Syria – does the name resonate? There was a time when news from Syria dominated the media landscape, yet it has gradually receded from the headlines. So, what is the current situation in Syria? Undoubtedly, twelve years of warfare will have left significant impacts on the nation. But what of the geopolitics? What roles do Turkey and Russia play? What is the status of Islamic State fighters and President Bashar al-Assad? Which entities currently exert control within Syria?
- Islamic State (ISIS) and Syria in 2023
- Al-Qaeda, ISIS in Syria and Hayʼat Tahrir al-Sham
- President Bashar al-Assad and Terrorists
- President Bashar al-Assad Tactics and the Opposition
- Who is Fighting in Syria in 2023?
- Turkey’s Goals in Syria
- Russia, Iran & Syria
- The Concept of ‘2011 era’ / Syrian Reacceptance to the Arab League
- Western Reaction to the Arab League Decision to Reaccept Syria
- Western Sanctions on Syria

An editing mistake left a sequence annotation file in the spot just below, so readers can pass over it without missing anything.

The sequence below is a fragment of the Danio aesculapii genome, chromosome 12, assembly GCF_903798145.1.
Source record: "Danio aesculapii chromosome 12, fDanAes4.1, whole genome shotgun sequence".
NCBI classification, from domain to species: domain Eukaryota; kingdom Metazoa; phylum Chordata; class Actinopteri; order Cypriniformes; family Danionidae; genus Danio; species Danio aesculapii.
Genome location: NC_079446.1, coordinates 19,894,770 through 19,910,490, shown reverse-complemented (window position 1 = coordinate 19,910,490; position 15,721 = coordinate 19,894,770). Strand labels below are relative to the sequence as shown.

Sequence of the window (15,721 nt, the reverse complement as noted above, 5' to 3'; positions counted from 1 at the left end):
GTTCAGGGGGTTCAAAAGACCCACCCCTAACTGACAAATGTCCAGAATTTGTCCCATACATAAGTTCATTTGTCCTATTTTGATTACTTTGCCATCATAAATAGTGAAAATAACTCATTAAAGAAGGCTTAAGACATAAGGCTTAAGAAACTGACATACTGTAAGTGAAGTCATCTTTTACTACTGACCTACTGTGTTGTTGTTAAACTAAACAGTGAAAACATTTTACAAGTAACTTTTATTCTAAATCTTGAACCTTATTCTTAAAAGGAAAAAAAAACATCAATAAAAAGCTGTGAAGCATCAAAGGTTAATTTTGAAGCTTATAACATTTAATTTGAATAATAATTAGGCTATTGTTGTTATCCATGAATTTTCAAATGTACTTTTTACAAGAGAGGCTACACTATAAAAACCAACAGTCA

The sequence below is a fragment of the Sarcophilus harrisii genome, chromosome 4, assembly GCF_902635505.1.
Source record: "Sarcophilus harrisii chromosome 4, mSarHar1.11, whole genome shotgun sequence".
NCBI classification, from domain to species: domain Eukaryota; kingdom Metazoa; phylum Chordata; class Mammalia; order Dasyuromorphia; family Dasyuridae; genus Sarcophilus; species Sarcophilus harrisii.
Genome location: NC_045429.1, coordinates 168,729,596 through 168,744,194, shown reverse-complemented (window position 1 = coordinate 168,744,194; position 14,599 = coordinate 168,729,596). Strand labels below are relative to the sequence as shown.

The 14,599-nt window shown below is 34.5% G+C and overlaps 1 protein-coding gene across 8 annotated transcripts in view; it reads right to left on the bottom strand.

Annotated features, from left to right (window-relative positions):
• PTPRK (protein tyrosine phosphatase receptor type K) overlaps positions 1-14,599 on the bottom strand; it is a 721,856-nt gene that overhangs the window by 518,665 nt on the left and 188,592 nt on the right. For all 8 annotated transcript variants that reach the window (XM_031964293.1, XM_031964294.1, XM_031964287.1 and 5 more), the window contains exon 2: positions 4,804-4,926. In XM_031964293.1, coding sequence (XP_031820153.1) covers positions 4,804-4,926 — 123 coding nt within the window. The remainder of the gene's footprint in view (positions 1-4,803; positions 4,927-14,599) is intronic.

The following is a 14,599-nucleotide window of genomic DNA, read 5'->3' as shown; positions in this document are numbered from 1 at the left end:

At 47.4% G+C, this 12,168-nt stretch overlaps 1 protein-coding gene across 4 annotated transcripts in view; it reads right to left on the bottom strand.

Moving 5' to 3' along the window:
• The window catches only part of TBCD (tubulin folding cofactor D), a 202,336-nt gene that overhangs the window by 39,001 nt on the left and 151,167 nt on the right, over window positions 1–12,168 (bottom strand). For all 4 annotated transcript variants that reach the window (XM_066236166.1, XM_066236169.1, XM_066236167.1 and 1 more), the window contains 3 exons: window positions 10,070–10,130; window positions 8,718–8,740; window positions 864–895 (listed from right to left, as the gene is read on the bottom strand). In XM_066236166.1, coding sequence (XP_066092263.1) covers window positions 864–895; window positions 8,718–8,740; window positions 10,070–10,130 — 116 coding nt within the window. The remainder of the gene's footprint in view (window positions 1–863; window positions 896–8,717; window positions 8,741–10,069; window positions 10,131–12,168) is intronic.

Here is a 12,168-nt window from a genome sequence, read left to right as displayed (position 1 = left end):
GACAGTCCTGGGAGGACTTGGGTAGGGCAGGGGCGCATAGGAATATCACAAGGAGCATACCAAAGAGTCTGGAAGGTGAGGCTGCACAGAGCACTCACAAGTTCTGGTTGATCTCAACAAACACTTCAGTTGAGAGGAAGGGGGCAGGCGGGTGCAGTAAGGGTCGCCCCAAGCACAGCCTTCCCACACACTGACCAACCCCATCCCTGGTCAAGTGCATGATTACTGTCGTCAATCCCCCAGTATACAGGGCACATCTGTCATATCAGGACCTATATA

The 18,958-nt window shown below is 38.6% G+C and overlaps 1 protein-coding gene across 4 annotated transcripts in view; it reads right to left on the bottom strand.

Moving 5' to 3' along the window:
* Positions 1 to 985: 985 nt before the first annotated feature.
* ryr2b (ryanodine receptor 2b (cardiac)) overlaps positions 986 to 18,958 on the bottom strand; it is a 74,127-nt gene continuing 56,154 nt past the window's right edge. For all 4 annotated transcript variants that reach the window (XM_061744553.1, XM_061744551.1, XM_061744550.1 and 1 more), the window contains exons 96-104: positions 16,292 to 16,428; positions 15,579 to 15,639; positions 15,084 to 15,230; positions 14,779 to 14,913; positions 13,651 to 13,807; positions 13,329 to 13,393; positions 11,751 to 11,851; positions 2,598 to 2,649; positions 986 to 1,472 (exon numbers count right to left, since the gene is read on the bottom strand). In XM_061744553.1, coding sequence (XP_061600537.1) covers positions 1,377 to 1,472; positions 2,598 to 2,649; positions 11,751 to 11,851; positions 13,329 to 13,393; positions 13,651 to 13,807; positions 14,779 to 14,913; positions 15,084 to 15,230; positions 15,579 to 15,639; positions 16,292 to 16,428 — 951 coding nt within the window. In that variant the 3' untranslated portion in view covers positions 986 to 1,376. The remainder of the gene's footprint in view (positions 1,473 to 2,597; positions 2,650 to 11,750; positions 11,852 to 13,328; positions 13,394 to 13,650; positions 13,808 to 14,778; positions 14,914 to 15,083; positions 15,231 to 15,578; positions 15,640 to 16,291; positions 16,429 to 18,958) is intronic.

- The Concept of ‘New Middle East’
Christopher Phillips is a Professor of International Relations at Queen Mary, University of London, recognised for his specialisation in the Middle East. Having lived in Syria for several years, he maintains his connection to the region through research trips to the Middle East.
Professor Phillips is a respected author, contributing numerous articles to high-profile academic journals. He also writes for a wide range of international publications, including The Guardian, The Washington Post, and The Atlantic.
‘What Next for Britain in the Middle East? Security, Trade and Foreign Policy after Brexit’
‘Everyday Arab Identity The Daily Reproduction of the Arab World’
‘The Battle for Syria: International Rivalry in the New Middle East’
A New Book Expected in 2024
‘Battleground: the struggle for the new Middle East in 10 conflicts’
From revolutions to rapprochement: The end of the ‘2011 era’ in the Middle East?
Northern Syria has become Erdogan’s punchbag
The international system and the Syrian civil war
The Arabism Debate and the Arab Uprisings
‘What is in a Name?’: The Role of (Different) Identities in the Multiple Proxy Wars in Syria